When comparing hospitals on their readmission rates as currently done in the Hospital Readmission and Reduction Program (HRRP) in the USA, should we include the competing risk of mortality after discharge, which precludes the readmission, in the analysis? Not including competing risks in current HRRP metrics was raised recently as a limitation with possible unintended consequences, as financial penalties for higher readmission rates are more severe than for higher mortality rates. Incorrectly including or ignoring competing risks can both induce bias. In this paper, we present a framework to clarify situations when competing risks should be taken into account and when they should not. We argue that the research question and the perspective from which it is asked determine whether the competing risk is also of interest and should be included in the analysis, or if only the event of interest should be considered. This information is often not explicitly reported but is needed to interpret whether the results are valid. Using the examples of readmissions and cancer, we show how different research questions fit different perspectives from which these are asked (patient, system, regulatory/insurance). Slightly changing the research question or perspective may thus change the analysis. Even though some may argue that any introduced bias is likely to be small, in the context of the HRRP, even small changes may mean that a hospital will face (higher) financial penalties. The impact of getting it wrong matters.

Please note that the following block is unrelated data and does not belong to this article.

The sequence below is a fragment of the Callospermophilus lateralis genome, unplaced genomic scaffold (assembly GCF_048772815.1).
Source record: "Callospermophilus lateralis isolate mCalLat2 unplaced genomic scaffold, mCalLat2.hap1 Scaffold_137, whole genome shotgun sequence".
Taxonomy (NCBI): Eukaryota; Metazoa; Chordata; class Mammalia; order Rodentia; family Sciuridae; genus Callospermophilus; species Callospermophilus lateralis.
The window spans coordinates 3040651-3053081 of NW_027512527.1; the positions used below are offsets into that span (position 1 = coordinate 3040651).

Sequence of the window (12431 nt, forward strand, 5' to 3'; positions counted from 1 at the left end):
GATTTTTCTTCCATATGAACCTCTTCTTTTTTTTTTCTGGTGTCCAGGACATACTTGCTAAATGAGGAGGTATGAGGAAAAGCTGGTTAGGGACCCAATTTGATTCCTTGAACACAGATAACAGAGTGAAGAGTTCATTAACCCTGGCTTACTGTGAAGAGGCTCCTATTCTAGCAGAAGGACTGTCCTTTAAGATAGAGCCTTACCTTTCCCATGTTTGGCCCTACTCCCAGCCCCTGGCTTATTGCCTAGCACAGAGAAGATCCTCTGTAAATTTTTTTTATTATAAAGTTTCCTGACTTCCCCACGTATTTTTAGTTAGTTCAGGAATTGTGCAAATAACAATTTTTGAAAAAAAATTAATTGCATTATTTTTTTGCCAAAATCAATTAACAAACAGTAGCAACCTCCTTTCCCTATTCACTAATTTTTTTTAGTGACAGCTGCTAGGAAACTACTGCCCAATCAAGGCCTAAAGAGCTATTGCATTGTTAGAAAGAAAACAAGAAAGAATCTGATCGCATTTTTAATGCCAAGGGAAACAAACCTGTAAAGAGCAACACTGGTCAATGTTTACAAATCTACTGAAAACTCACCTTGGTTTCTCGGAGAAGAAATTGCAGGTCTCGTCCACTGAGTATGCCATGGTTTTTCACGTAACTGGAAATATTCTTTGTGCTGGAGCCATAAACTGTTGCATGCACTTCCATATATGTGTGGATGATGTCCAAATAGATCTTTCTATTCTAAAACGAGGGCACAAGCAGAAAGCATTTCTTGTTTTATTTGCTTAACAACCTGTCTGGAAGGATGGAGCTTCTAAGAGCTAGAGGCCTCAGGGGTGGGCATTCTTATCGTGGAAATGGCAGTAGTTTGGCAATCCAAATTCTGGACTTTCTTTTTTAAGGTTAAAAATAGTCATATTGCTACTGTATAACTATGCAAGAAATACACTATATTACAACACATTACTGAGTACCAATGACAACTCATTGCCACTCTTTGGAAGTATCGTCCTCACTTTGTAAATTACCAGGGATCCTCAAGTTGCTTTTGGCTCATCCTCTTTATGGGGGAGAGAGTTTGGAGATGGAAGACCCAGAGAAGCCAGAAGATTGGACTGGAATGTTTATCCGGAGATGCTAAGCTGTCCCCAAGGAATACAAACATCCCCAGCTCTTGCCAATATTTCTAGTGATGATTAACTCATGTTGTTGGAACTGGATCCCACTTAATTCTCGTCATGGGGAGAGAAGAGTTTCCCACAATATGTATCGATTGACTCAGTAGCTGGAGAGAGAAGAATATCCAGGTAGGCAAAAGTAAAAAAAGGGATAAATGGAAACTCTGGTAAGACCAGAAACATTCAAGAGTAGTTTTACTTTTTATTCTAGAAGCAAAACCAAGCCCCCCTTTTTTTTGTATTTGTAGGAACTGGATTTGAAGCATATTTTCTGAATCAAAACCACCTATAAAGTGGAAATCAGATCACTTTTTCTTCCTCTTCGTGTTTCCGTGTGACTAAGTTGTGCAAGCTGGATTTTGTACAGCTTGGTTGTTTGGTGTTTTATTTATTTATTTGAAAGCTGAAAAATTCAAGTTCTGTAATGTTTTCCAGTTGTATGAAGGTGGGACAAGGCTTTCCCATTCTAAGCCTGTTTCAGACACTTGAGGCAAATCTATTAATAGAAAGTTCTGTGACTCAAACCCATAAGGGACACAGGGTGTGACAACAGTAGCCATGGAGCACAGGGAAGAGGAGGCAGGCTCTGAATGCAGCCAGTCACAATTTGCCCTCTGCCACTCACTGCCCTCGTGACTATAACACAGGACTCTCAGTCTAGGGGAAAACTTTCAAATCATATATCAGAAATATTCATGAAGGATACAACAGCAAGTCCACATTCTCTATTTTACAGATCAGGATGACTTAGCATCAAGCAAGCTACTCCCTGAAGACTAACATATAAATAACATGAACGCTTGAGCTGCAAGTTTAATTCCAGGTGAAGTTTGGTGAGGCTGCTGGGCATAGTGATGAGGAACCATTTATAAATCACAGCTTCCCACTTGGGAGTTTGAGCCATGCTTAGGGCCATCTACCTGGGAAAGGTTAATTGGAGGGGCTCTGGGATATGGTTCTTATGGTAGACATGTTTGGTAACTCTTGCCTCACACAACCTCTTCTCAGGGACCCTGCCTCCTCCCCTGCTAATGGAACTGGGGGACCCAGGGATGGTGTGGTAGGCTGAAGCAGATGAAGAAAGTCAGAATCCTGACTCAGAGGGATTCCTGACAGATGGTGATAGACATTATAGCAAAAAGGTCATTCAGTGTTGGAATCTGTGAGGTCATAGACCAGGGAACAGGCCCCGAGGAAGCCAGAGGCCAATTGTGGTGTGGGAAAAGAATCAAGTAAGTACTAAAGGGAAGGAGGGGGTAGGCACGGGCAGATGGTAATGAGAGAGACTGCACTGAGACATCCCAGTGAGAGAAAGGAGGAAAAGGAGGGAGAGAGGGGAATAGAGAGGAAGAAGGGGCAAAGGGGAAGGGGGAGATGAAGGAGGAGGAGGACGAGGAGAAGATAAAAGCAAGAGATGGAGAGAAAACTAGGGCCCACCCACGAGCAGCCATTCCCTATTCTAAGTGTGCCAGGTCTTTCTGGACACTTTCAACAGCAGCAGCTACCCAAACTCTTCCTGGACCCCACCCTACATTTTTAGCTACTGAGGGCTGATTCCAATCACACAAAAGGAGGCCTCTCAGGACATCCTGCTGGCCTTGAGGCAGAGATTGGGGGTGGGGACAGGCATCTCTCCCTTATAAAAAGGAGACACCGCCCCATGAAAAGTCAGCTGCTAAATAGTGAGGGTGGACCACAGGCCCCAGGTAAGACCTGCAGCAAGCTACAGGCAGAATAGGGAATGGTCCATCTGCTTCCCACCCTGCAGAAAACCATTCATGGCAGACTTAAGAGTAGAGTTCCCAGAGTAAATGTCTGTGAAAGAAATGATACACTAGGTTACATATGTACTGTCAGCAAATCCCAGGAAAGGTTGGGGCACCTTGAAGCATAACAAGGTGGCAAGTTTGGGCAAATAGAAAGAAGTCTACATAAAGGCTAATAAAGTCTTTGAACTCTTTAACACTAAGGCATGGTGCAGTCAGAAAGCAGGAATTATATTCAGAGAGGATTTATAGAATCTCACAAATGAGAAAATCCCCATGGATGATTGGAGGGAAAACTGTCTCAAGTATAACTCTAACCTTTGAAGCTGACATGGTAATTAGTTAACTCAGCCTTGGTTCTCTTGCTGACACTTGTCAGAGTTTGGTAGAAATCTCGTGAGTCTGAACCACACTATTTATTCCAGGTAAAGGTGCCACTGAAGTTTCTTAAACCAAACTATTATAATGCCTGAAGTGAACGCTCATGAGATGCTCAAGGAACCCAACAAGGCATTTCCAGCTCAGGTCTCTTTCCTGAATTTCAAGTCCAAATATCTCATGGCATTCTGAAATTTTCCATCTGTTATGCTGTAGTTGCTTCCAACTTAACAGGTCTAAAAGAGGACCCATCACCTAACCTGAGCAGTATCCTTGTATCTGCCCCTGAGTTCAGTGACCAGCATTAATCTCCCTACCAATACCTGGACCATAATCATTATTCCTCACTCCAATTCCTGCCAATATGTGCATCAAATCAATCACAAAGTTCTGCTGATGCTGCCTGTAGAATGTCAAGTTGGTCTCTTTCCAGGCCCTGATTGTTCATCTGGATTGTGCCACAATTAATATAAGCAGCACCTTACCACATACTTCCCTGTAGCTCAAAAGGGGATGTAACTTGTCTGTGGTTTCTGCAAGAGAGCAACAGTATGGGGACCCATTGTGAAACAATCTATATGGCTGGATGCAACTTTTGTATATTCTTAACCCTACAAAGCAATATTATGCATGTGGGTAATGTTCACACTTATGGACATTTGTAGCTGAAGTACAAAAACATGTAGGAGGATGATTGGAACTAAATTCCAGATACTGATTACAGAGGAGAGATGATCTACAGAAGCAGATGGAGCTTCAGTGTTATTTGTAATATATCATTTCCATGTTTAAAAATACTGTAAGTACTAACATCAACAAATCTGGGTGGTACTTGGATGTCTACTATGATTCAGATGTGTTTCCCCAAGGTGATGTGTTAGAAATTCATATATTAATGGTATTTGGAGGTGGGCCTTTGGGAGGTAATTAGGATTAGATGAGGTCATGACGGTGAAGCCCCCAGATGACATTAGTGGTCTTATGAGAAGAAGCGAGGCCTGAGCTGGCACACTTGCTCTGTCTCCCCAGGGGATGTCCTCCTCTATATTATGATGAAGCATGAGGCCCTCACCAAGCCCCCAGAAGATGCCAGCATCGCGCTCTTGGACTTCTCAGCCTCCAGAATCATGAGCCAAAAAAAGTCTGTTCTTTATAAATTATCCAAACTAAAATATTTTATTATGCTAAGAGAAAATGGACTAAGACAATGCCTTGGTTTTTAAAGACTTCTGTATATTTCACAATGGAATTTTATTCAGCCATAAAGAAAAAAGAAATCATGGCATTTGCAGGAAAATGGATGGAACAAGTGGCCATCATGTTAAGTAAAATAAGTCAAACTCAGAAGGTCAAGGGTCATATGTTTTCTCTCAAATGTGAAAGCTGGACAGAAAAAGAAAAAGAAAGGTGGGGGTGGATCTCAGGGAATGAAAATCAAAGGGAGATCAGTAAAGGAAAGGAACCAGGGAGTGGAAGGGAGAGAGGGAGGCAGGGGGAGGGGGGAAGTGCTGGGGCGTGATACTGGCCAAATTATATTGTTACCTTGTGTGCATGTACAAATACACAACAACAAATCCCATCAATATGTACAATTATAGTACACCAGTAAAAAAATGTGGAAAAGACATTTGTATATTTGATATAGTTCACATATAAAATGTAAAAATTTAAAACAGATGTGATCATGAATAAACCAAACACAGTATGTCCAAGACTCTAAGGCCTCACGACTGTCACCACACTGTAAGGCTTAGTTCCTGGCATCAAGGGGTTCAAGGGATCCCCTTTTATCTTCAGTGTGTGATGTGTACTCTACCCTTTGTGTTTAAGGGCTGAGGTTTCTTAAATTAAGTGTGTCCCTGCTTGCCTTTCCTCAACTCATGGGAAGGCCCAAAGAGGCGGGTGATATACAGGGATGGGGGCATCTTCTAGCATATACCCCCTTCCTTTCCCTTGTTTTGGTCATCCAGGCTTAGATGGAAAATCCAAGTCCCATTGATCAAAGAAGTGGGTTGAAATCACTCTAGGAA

- health services research
- pay for performance
- performance measures
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